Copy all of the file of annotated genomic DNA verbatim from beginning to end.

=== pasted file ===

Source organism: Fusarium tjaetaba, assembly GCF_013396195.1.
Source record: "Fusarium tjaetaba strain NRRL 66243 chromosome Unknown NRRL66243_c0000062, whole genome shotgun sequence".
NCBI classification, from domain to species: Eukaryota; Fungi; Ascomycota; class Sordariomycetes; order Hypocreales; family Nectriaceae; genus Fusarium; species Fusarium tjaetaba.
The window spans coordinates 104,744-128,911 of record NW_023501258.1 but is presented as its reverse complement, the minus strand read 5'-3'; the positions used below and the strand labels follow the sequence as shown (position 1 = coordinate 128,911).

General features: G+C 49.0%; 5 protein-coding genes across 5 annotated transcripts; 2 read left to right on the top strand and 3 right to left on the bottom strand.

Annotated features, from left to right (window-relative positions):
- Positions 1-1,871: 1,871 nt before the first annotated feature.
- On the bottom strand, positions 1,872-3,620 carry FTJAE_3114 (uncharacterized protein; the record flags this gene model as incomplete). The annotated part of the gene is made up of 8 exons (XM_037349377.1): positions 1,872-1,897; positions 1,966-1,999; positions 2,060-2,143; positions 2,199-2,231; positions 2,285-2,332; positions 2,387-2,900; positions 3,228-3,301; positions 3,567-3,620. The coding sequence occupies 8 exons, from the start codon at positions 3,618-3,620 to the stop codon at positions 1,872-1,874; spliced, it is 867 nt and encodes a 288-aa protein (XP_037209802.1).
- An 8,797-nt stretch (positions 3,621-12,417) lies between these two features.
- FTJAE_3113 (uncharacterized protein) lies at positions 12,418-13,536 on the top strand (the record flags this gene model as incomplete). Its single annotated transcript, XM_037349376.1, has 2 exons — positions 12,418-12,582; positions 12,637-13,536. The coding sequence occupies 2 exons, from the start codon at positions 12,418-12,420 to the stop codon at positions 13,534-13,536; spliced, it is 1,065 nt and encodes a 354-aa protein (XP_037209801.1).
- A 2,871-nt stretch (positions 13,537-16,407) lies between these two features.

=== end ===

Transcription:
Source organism: Fusarium tjaetaba, assembly GCF_013396195.1.
Source record: "Fusarium tjaetaba strain NRRL 66243 chromosome Unknown NRRL66243_c0000062, whole genome shotgun sequence".
NCBI classification, from domain to species: Eukaryota; Fungi; Ascomycota; class Sordariomycetes; order Hypocreales; family Nectriaceae; genus Fusarium; species Fusarium tjaetaba.
The window spans coordinates 104,744-128,911 of record NW_023501258.1 but is presented as its reverse complement, the minus strand read 5'-3'; the positions used below and the strand labels follow the sequence as shown (position 1 = coordinate 128,911).

General features: G+C 49.0%; 5 protein-coding genes across 5 annotated transcripts; 2 read left to right on the top strand and 3 right to left on the bottom strand.

Annotated features, from left to right (window-relative positions):
- Positions 1-1,871: 1,871 nt before the first annotated feature.
- On the bottom strand, positions 1,872-3,620 carry FTJAE_3114 (uncharacterized protein; the record flags this gene model as incomplete). The annotated part of the gene is made up of 8 exons (XM_037349377.1): positions 1,872-1,897; positions 1,966-1,999; positions 2,060-2,143; positions 2,199-2,231; positions 2,285-2,332; positions 2,387-2,900; positions 3,228-3,301; positions 3,567-3,620. The coding sequence occupies 8 exons, from the start codon at positions 3,618-3,620 to the stop codon at positions 1,872-1,874; spliced, it is 867 nt and encodes a 288-aa protein (XP_037209802.1).
- An 8,797-nt stretch (positions 3,621-12,417) lies between these two features.
- FTJAE_3113 (uncharacterized protein) lies at positions 12,418-13,536 on the top strand (the record flags this gene model as incomplete). Its single annotated transcript, XM_037349376.1, has 2 exons — positions 12,418-12,582; positions 12,637-13,536. The coding sequence occupies 2 exons, from the start codon at positions 12,418-12,420 to the stop codon at positions 13,534-13,536; spliced, it is 1,065 nt and encodes a 354-aa protein (XP_037209801.1).
- A 2,871-nt stretch (positions 13,537-16,407) lies between these two features.